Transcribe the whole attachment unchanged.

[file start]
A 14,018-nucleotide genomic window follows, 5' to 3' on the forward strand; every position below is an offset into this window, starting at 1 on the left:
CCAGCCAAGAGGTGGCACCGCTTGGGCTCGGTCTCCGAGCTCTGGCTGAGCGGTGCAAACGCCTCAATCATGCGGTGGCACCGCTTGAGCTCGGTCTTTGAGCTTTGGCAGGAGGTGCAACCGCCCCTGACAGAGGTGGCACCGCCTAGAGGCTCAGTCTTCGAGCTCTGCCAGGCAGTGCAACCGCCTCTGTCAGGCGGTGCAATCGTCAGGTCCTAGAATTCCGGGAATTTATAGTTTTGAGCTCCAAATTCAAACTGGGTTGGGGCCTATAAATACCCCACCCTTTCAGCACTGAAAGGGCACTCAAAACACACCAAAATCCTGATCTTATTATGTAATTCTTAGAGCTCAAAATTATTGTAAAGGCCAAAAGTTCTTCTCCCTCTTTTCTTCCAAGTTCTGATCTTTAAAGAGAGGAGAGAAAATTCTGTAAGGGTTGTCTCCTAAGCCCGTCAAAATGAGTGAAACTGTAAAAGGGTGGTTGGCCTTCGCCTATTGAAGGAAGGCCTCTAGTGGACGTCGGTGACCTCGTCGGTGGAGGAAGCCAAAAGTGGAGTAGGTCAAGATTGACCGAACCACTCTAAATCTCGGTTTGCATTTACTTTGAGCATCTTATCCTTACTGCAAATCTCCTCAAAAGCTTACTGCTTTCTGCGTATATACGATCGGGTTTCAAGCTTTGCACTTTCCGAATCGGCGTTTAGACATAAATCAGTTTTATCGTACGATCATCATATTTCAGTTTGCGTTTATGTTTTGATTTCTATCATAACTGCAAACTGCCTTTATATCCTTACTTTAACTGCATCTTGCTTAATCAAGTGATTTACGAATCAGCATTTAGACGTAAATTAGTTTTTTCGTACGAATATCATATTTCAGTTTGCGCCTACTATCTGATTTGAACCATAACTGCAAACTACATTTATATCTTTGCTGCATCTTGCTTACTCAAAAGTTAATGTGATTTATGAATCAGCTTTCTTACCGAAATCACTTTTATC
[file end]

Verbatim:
A 14,018-nucleotide genomic window follows, 5' to 3' on the forward strand; every position below is an offset into this window, starting at 1 on the left:
CCAGCCAAGAGGTGGCACCGCTTGGGCTCGGTCTCCGAGCTCTGGCTGAGCGGTGCAAACGCCTCAATCATGCGGTGGCACCGCTTGAGCTCGGTCTTTGAGCTTTGGCAGGAGGTGCAACCGCCCCTGACAGAGGTGGCACCGCCTAGAGGCTCAGTCTTCGAGCTCTGCCAGGCAGTGCAACCGCCTCTGTCAGGCGGTGCAATCGTCAGGTCCTAGAATTCCGGGAATTTATAGTTTTGAGCTCCAAATTCAAACTGGGTTGGGGCCTATAAATACCCCACCCTTTCAGCACTGAAAGGGCACTCAAAACACACCAAAATCCTGATCTTATTATGTAATTCTTAGAGCTCAAAATTATTGTAAAGGCCAAAAGTTCTTCTCCCTCTTTTCTTCCAAGTTCTGATCTTTAAAGAGAGGAGAGAAAATTCTGTAAGGGTTGTCTCCTAAGCCCGTCAAAATGAGTGAAACTGTAAAAGGGTGGTTGGCCTTCGCCTATTGAAGGAAGGCCTCTAGTGGACGTCGGTGACCTCGTCGGTGGAGGAAGCCAAAAGTGGAGTAGGTCAAGATTGACCGAACCACTCTAAATCTCGGTTTGCATTTACTTTGAGCATCTTATCCTTACTGCAAATCTCCTCAAAAGCTTACTGCTTTCTGCGTATATACGATCGGGTTTCAAGCTTTGCACTTTCCGAATCGGCGTTTAGACATAAATCAGTTTTATCGTACGATCATCATATTTCAGTTTGCGTTTATGTTTTGATTTCTATCATAACTGCAAACTGCCTTTATATCCTTACTTTAACTGCATCTTGCTTAATCAAGTGATTTACGAATCAGCATTTAGACGTAAATTAGTTTTTTCGTACGAATATCATATTTCAGTTTGCGCCTACTATCTGATTTGAACCATAACTGCAAACTACATTTATATCTTTGCTGCATCTTGCTTACTCAAAAGTTAATGTGATTTATGAATCAGCTTTCTTACCGAAATCACTTTTATC